Adolphe Quetelet, Social Physics and the Average Men of Science, 1796-1875 (Science and Culture in the Nineteenth Century 27)
By: Kevin Donnelly (author)Hardback
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Adolphe Quetelet was an influential scientist whose controversial work was condemned by John Stuart Mill and Charles Dickens. He was in contact with many Victorian elite, including Babbage, Herschel and Faraday. This is the first scholarly biography of Quetelet, exploring his contribution to quantitative reasoning and place in intellectual history.
Kevin Donnelly is Assistant Professor of History at Alvernia University. His research interests are in the history of science and intellectual history, broadly conceived, with a general interest in modern European ideas, including notions of progress, technology, and the sciences of man. Recent publications include 'On the Boredom of Science: Positional Astronomy in the Nineteenth Century' (British Journal for the History of Science, 2014) and 'The Other Average Man: Science Workers in Quetelet's Belgium' (History of Science, forthcoming).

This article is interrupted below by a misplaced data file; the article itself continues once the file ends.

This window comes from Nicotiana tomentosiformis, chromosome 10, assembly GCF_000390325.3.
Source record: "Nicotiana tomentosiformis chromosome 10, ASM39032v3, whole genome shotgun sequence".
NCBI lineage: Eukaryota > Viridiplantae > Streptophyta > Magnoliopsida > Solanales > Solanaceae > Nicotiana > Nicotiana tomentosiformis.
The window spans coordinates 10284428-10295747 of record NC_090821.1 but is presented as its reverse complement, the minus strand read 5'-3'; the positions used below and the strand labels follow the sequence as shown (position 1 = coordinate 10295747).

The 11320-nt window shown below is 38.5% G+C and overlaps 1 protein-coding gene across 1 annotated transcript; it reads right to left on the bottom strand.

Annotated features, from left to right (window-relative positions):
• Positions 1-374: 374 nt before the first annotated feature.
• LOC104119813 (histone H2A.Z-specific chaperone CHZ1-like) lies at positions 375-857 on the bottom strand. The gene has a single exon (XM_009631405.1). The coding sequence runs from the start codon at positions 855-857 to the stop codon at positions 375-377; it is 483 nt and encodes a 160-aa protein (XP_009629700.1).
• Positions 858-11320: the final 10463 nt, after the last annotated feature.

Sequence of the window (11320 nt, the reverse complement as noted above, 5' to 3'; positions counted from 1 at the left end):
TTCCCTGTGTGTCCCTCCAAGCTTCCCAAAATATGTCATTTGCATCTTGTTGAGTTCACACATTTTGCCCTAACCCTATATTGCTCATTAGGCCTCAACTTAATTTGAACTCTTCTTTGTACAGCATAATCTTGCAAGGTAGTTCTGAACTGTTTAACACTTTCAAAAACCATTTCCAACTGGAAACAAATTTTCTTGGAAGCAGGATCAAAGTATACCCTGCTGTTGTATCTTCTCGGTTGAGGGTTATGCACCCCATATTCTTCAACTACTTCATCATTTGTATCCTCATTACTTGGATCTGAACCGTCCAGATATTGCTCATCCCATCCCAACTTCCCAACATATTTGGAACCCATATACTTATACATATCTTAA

Introduction: Two Average Men 1 Life in the War: The End of Enlightenment in Belgium, 1796-1823 2 Casualties of War: Quetelet and Friends in Ghent and Brussels, 1815-23 3 Stoking the Sacred Fire: The Administration of Observation in the United Kingdom of the Netherlands, 1822-30 4 From Brussels to Europe: The Creation of a Scientific Network, 1823-9 5 Physique Sociale, 1825-35 6 The Other Average Man: L'Homme Moyen and its Critics Conclusion: The New Argonauts Epilogue: The Average Enlightenment Works Cited Notes Index
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- ID: 9781848935686
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